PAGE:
Dog Allergy Treatments

Written by Kathleen Gagne
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Treating dog allergies is important to a pet's overall health and enjoyment of life. Depending on the nature and source of the allergic reaction, treatments vary. In some cases, the earlier you check with your vet regarding persistent scratching or biting, the better the chance of minimizing the necessary interventions and avoiding severe symptoms.

Dog Allergy Treatment Options

Dog allergies can result from reactions to fleas, pollen and dust, food, and as many other irritants as those that affect humans. One course of treatment can be avoidance of exposure to the allergen. That can mean flea medication, the removal of such allergens as kapok, wool, cotton, and even tobacco smoke. If your pet is allergic to grass or plants, be sure to keep him indoors when grass is being cut or raked. Hepa filters can be a help as well.

Treatment with medication is another option. A common form is cortisone, also known as steroids. Cortisone is not in the same class of drug as that used by body builders and is not as hard on pets. Generally, cortisone treatments are not long term but are used for severe flare-ups. Vets must keep a close eye on a pet's liver, stomach, and muscles in order to make sure that its use does not cause side effects. Cortisone is an effective treatment and can be one of the best methods of treating dog allergies.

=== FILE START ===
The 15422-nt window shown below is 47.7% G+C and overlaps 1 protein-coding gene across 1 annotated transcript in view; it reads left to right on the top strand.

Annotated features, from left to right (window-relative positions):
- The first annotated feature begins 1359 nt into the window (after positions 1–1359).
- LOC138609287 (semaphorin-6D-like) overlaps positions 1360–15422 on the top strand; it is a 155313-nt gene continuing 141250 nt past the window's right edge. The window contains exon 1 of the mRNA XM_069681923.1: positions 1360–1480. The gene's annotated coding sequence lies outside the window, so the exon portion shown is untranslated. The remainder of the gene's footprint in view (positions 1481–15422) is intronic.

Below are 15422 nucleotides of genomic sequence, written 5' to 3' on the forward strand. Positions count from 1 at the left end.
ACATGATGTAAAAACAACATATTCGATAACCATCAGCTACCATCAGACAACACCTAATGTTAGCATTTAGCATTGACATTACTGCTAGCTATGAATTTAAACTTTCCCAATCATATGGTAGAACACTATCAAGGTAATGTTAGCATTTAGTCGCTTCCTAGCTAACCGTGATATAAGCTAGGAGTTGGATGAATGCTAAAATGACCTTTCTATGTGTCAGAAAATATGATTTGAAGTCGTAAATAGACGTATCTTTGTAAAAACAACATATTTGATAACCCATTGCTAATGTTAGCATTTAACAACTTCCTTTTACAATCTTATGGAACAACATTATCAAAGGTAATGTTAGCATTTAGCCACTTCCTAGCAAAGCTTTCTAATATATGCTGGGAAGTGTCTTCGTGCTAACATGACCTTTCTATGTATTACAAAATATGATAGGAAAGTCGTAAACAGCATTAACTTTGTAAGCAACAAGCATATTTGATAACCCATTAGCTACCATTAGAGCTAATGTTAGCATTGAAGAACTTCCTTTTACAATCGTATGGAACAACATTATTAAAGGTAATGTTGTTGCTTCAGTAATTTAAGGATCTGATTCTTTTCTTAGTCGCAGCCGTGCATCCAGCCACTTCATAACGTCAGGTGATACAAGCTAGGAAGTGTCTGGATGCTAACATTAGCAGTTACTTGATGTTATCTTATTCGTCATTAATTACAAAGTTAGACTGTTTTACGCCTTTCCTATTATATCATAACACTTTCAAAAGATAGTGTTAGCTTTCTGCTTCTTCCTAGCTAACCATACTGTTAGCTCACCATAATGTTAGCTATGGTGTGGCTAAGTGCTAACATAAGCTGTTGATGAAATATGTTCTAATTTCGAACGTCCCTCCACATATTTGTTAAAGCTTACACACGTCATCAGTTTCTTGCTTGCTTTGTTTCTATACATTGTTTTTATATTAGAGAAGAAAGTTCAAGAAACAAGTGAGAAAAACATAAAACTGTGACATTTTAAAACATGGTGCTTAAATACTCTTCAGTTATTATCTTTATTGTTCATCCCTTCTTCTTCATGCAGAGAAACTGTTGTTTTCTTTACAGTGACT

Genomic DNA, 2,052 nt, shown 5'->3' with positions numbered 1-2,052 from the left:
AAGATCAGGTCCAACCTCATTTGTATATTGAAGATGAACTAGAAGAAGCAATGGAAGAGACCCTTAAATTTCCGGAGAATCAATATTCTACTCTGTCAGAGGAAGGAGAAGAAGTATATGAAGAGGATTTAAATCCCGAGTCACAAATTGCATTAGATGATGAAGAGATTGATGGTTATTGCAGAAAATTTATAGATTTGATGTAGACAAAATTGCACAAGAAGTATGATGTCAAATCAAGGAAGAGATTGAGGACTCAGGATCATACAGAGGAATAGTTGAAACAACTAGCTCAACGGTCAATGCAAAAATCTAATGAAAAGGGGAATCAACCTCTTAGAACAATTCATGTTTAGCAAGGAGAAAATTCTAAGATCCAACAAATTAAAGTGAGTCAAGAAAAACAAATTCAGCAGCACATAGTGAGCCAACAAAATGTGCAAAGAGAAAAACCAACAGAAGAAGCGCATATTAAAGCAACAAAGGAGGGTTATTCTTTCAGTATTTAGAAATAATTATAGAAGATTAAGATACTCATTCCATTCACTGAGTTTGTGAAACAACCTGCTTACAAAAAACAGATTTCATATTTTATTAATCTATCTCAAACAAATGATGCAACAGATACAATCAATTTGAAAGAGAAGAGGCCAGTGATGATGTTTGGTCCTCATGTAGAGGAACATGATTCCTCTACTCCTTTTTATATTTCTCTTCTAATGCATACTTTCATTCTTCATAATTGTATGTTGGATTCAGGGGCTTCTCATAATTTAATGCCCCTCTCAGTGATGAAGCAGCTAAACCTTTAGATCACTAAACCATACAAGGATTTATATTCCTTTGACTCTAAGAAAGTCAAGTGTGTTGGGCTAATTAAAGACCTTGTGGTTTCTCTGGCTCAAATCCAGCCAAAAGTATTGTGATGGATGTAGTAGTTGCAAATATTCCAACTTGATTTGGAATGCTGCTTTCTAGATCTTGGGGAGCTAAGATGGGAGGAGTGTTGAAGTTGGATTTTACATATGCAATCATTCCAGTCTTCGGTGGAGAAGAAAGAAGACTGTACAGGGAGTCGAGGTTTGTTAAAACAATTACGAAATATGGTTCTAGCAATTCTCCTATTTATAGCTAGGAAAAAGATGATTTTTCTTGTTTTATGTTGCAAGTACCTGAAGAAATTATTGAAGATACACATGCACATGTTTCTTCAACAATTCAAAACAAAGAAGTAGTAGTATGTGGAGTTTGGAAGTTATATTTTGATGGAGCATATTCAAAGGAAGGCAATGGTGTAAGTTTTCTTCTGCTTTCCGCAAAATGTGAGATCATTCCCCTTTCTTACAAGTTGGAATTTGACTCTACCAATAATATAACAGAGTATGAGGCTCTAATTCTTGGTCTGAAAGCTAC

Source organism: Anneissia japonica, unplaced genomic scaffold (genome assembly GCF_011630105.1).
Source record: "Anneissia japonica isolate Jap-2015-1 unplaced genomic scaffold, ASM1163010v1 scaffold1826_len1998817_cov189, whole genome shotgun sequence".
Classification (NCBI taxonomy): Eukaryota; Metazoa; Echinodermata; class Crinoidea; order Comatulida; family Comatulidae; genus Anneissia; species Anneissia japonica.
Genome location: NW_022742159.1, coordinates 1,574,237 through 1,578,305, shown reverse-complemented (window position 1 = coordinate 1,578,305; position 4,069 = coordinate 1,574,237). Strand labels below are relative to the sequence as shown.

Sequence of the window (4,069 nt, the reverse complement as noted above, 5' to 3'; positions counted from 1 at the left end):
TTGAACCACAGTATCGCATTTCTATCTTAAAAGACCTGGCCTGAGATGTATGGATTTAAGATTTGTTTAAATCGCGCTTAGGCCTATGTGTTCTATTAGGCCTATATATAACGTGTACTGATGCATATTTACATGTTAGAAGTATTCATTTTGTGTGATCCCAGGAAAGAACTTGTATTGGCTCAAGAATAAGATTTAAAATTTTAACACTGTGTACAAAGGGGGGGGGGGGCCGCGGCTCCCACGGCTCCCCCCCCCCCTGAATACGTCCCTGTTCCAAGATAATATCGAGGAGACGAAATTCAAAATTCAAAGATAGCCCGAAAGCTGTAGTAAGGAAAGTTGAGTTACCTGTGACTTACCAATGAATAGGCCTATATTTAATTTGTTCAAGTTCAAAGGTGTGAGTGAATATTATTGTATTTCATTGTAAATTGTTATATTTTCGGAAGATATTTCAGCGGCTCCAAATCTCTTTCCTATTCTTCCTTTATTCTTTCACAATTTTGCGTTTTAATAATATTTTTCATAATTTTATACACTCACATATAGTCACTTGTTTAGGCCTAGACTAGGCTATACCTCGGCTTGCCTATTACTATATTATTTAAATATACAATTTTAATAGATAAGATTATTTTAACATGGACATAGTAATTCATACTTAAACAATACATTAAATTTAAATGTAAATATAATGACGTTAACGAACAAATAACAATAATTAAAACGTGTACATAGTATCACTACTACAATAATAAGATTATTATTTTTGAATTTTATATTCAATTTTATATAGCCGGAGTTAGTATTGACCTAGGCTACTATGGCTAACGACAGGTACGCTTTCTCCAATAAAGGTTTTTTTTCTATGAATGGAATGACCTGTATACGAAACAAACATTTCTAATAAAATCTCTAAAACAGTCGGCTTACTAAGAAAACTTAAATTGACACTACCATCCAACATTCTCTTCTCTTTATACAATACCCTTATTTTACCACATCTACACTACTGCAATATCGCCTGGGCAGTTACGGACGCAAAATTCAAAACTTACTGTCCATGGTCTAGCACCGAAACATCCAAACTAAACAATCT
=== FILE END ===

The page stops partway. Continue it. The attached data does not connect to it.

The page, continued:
Antihistamines and Antibiotics

Another dog allergy treatment can be antihistamines. These drugs are formulated to counteract the release of histamines from the mast cell, the source of itching. Generally, antihistamines are a major component of long-term allergy treatments. Pets may drink more and may be drowsy initially, but these side effects usually do not last long. Some of the antihistamines used for dogs are the same ones used for humans. Antibiotics may also be used to help a pet recover from infected itch sites.


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